It is "ludicrous" to suggest gender bias does not exist in the advertising industry, women working in New Zealand agencies say.
Saatchi and Saatchi chair Kevin Roberts, a New Zealander, was stood down over the weekend for saying the gender debate was over.
But women in the industry say unconscious gender bias still affects which roles women are considered for and sometimes forces them out of the industry altogether.
In an interview with Business Insider published last Friday, Mr Roberts said the "debate is all over" about gender diversity in the advertising industry.
Rather than progressing into management, many women - and men - wanted simply to be happy and "do great work", Mr Roberts said.
"Their ambition is not a vertical ambition, it's this intrinsic, circular ambition to be happy."
He said the lack of women in leadership roles therefore did not bother him.
Reactions to his comments from women working in New Zealand's advertising industry have ranged from incredulity to outrage.
Auckland agency Contagion's creative director Bridget Taylor said it was "ludicrous" to suggest the industry had rid itself of gender bias.
"It's just starting," she said.
The number of women in creative positions in many agencies were still vastly outnumbered by men, she said.
"I can tell, when I look at an ad that's targeted at a woman, that a man has made - because so often you just kind of miss the mark. You can miss the mark tonally, you can miss the mark with the content."
Contagion employed about 30 people, Ms Taylor said.
"We actually have more females in the creative department than males ... and more males in our accounts service department than females, so we're actually the direct opposite of the traditional [agency] make-up."
That could partly be down to senior management at the agency, where three out of the five executive roles were taken by women.
"I'm very open to nurturing and bringing women on and certainly don't think women are not as ... 'vertically driven' as men," she said.
"Our females are very vertically-driven."
Federation founder and director Sharon Henderson also took issue with Mr Roberts' comment about "vertical ambition".
"That's an incredible comment to make, because I know of so many women in advertising who are incredibly ambitious and have ultimately found the best way to head off into senior roles is to actually go into other industries."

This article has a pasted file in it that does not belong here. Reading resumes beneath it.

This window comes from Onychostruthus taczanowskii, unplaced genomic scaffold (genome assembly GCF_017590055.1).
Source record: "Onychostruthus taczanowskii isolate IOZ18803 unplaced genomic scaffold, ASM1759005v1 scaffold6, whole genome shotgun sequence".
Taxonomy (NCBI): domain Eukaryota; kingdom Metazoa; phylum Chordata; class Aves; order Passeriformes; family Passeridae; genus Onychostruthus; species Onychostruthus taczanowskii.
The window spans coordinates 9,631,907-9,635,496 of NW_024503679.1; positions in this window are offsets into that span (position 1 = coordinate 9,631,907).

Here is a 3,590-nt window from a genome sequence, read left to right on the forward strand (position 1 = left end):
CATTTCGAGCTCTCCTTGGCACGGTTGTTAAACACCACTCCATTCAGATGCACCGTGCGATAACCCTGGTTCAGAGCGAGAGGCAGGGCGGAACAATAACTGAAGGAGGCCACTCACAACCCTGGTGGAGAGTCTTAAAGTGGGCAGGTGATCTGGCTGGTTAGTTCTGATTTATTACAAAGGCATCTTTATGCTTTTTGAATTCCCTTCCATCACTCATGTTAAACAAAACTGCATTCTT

There were some "exemplary players" in the industry when it came to gender diversity, Ms Henderson said.
"And yet there are some very traditional parts of industry that have remained unchanged for decades."
Kevin Roberts' comments were inadvertently helpful in one way, she said.
"One of the great things about Kevin Roberts coming out and saying the things that he has, is that it's kind of brought it into the spotlight and he's started the conversation."
Brand consultant Kate Smith, who used to work for Saatchi, said the issue was not outright sexism but unconscious bias.
"I can believe that Kevin honestly believes this doesn't exist because he's never experienced it."
Many women in advertising would have "multiple examples" of times when they were not listened to or taken seriously, she said.
"I had a situation when I was ...very senior in an agency, when I was very concerned about the performance of one of my male colleagues. I talked about this in a senior leadership meeting and I was essentially patted on the head and told to run away and not worry about it ... and a month later the client fired us.
"Now that's because it was a male staff member and I was somehow being hysterical."
Very few agencies contacted by RNZ were able to provide gender breakdowns of their employees.
Agency DBB said it employed 122 people, 60 percent of them women.
The split in its creative department was even, but only one creative director was a woman.
Colenso BBDO and Proximity creative director Kim Pick said the Clemenger Group, which owned both agencies, set up a diversity panel 18 months ago to redress the lack of women in leadership roles.
It had set a target of women holding 40 percent of senior roles by 2020.
A survey conducted in 2014 found only about 11 percent of creative directors globally were women, though that had lifted from just 3 percent in 2010.